Investigations are generally not needed. Stomach cells also make mucus which protects them from damage caused by the acid.
This allows partially digested food and stomach acids to backflow, or reflux, into the esophagus. In addition, progesterone also slows the digestive process. This keeps food in the stomach longer.
People often have indigestion along with heartburn (a burning feeling deep in the chest), which happens when stomach acids rise into the esophagus. Indigestion is often a sign of an underlying problem, such as gastroesophageal reflux disease (GERD), ulcers, or gallbladder disease, rather than a condition of its own. Any treatment you get will depend on what the cause is. But there are ways you can feel better or avoid getting it.
You can try your best to prevent it, and then take steps to cope with it when it pops up. With the advice and assistance of your doctor, you’ll get through it. You may even accept dealing with occasional indigestion or heartburn just to indulge in a meal youâ€™ve been craving, and thatâ€™s OK, too.
At Tru Health, our experienced naturopathic doctors are committed to helping you find a natural remedy that is safe for you and your baby. Once you have soothed your symptoms, make sure your pregnancy heartburn doesnâ€™t return.
Nausea and VomitingNausea is an uneasiness of the stomach that often precedes vomiting. Nausea and vomiting are not diseases, but they are symptoms of many conditions. There are numerous cases of nausea and vomiting. Some causes may not require medical treatment, for example, motion sickness, and other causes may require medical treatment by a doctor, for example, heart attack, lung infections, bronchitis, and pneumonia. Some causes of nausea and vomiting may be life threatening, for example, heart attack, abdominal obstruction, and cancers.
Acid reflux occurs when stomach acid leaks back up into your oesophagus (gullet) and irritates its protective lining (mucosa). The symptoms of indigestion (dyspepsia) are caused by stomach acid coming into contact with the sensitive, protective lining (mucosa) of your digestive system. You may experience indigestion at any point during your pregnancy, although your symptoms may be more frequent and severe during your third trimester (from week 27 until the birth of the baby). These changes can often result in acid reflux, the most common cause of indigestion.
Drinking water before or after a meal helps the stomach digest food. Any undigested food passes into the small intestines, where bacteria break it down, producing gas in the process. Staying hydrated can, therefore, help reduce the buildup of gas. A woman may also experience more gas during the later stages of pregnancy, when the growing fetus places additional pressure on the abdominal cavity.
Sugarless gum is fine in moderation. If you’re among the women who find that mint-flavored gum exacerbates heartburn, choose a non-minty gum. For many women, heartburn is among the earliest symptoms of pregnancy, beginning around month two. Some women find that foods containing garlic make their heartburn worse. However, for others, eating a clove or two of raw garlic every day, or using whole cloves in cooking, can actually help.
Heartburn and related issues like gas and bloating during pregnancy usually start in the second or third trimester, but it can be sooner for some women. The discomfort will probably come and go until your baby is born, but in most cases heartburn is no longer a problem after delivery. Offer women experiencing mild symptoms of heartburn advice on lifestyle modifications and avoiding foods that cause symptoms on repeated occasions.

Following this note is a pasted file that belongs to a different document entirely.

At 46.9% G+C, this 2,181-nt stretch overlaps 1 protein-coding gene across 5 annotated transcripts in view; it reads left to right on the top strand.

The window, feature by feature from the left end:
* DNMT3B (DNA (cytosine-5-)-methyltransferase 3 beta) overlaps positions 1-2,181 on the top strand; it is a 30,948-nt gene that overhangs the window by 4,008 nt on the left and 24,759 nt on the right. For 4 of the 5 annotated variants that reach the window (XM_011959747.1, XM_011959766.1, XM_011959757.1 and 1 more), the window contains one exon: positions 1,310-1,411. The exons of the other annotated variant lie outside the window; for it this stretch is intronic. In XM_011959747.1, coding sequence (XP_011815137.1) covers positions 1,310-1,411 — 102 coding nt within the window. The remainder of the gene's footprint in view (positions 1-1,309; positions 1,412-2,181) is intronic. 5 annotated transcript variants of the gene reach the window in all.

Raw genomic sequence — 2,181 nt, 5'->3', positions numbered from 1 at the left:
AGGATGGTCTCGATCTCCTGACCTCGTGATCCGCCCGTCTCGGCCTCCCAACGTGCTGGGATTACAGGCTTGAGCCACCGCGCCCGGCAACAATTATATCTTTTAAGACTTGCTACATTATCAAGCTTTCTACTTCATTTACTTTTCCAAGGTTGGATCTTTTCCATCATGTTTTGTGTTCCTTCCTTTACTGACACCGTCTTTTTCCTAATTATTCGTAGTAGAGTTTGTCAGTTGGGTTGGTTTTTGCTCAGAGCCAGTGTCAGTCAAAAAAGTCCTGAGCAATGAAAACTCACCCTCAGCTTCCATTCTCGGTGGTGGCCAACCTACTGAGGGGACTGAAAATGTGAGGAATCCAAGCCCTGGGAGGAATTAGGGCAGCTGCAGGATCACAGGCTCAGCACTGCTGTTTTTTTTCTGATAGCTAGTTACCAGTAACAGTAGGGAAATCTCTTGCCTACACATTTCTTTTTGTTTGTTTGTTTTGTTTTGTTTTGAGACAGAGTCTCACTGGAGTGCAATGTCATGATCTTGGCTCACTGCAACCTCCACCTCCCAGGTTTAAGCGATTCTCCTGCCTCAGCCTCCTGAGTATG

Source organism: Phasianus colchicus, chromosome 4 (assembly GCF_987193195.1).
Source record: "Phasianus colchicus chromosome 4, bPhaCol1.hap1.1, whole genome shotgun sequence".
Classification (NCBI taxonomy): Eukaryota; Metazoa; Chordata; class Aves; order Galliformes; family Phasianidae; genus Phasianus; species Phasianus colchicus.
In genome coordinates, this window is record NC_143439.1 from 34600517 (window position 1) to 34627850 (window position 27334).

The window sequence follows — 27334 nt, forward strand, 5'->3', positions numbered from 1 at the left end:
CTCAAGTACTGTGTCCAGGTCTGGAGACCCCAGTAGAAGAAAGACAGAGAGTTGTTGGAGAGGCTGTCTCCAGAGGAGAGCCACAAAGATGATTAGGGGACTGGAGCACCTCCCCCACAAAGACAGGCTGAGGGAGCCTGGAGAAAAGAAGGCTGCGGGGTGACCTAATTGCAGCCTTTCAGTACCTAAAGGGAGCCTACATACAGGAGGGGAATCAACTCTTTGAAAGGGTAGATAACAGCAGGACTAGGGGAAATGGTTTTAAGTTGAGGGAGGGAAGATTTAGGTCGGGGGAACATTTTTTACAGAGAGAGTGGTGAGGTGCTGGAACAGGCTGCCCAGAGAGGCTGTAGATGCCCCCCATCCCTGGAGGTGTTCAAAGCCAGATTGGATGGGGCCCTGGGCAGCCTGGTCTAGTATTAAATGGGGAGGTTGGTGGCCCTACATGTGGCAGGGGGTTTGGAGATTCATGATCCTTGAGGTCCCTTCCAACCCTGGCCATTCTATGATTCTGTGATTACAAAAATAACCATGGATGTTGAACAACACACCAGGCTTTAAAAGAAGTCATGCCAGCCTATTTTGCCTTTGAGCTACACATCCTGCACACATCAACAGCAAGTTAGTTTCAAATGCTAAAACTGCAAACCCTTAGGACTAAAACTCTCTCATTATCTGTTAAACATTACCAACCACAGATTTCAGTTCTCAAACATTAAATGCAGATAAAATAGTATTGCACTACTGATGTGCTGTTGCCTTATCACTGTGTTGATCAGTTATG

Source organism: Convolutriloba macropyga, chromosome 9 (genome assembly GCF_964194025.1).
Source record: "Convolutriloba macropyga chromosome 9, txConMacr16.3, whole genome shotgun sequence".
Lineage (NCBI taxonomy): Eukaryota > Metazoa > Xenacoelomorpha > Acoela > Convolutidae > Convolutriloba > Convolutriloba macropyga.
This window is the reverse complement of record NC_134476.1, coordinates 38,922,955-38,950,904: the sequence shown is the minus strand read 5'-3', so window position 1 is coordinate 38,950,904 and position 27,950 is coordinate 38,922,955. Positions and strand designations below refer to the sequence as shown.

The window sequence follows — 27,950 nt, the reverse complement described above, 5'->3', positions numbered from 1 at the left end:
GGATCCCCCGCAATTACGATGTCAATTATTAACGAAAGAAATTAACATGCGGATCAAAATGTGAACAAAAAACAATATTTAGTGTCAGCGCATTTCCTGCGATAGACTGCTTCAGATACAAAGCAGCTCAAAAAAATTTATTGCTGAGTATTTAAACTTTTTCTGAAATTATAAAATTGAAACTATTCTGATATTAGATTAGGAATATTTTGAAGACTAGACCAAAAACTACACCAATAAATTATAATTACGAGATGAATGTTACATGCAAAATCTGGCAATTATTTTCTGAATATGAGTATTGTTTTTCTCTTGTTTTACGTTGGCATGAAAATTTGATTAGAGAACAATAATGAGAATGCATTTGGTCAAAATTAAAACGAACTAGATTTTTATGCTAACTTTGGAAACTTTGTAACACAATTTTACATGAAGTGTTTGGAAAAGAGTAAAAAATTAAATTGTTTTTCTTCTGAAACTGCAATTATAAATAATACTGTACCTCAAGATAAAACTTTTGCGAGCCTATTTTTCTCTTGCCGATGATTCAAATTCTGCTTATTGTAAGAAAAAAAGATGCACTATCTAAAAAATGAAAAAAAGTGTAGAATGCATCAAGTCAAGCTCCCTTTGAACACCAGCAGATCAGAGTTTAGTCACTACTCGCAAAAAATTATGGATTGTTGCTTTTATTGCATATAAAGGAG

One of the biggest issues with GERD is that most women do not experience significant relief from treatment, and this includes prescription medications. This is one reason that prescriptions are used infrequently and why prevention is key. Gravity plays an important role in controlling reflux, so elevating the head of your bed might help. When a person is lying flat on their back, stomach contents are more likely to reflux into the esophagus.
Never stop taking a medication without the advice of your doctor. If indigestion is caused by lifestyle habits, the prognosis is good. Prevention of the lifestyle cause can often resolve the symptoms and cure your indigestion. It the underlying cause is caused entirely or partially by lifestyle, medications listed above may help reduce symptoms, but changes in lifestyle (for example, eating a healthy diet, reducing stress, and quitting smoking) will produce the best results (see prevention section below).
Your GP or midwife may suggest some of the following simple changes to your diet and lifestyle. In many cases, these changes are enough to ease the symptoms of indigestion during pregnancy. If you have indigestion (dyspepsia) while you are pregnant, you may not need medicine to control your symptoms. If antacids and alginates do not improve your symptoms of indigestion, your GP may prescribe a different medicine that suppresses the acid in your stomach. If you have severe indigestion, or if dietary and lifestyle changes do not work, your GP or midwife may suggest using medication to help ease your symptoms.
A pregnant woman may feel discomfort from gas and bloating, but these symptoms rarely affect the baby. Women who experience stress-induced gas during pregnancy may benefit from stress-management and relaxation therapies, such as meditation and yoga.